Mel Kendrick:  The black and white elements function on a couple of levels – especially in the city. When there are no leaves on the trees you relate them to the surrounding architecture, the crosswalks, the white lines in the road. And then in the spring when the trees are green there’s really nothing black and white near them – then they’re just set against color.
The group is called “Markers” because it’s such a basic marking system of black and white stripes. The stripes act almost like camouflage -- where what’s going on inside them becomes a little harder to see. The imagery is still retrievable, but it’s harder to discern. Here, in the red sculptures which are mahogany, the surface of the block and the interior of the wood define the sculpture.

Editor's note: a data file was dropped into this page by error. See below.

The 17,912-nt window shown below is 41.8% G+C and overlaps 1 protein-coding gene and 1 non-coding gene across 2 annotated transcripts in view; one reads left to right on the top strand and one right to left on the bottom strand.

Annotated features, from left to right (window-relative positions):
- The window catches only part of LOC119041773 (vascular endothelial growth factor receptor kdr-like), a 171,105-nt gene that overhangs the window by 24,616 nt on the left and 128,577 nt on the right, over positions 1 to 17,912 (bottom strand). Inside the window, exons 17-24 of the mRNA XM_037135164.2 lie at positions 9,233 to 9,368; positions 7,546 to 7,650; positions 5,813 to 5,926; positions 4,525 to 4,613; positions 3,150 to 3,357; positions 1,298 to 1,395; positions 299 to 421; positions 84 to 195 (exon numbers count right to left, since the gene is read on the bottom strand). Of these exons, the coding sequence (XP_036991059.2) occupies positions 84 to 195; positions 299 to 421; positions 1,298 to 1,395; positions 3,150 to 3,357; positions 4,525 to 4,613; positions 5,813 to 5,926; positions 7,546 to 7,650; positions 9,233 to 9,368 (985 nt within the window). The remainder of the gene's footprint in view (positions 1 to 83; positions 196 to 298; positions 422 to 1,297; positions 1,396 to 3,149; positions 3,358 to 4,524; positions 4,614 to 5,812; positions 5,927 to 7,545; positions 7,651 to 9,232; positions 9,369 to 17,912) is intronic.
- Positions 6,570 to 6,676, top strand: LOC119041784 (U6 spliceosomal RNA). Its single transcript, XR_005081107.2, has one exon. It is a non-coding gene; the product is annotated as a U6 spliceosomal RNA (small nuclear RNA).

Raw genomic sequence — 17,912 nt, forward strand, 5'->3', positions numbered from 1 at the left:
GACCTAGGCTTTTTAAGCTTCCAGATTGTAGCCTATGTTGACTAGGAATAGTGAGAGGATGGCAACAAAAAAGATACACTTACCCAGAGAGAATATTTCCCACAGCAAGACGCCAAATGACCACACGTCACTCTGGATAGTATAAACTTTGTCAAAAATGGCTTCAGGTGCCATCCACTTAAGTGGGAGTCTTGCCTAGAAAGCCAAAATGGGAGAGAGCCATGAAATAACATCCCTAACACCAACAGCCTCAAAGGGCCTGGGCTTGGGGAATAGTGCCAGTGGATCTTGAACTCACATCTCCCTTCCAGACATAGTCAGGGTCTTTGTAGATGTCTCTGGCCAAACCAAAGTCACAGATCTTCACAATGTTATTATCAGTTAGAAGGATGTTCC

Each material has its own peculiarities. For instance, for the wooden sculptures I laminate multiple layers of wood and form them into a block. I sort of make a sculpture for the sculpture – it’s a minimal block of wood. Then I paint the exterior with Japan color. After that, the cutting begins.
JG: Is the color significant to you?
MK: It’s significant in the sense that it’s really red. It’s the same red as a Milwaukee tool box.  Japan colors are heavily pigmented and the paint seems to sit on the surface, which is something I really like. It’s almost like the color is another material – somehow it’s also like a marker. With the red sculptures, which are mahogany, as I cut and reposition, the red turns up in unexpected locations.
JG:  It becomes a record of your actions.
MK: Exactly. Back to your original question, each material has its own peculiarities. The black and white plaster pieces with the wood grain on the outside were plaster cast in molds of interlocking layers of black and white. Then they’re cut the same way the wood sculptures are.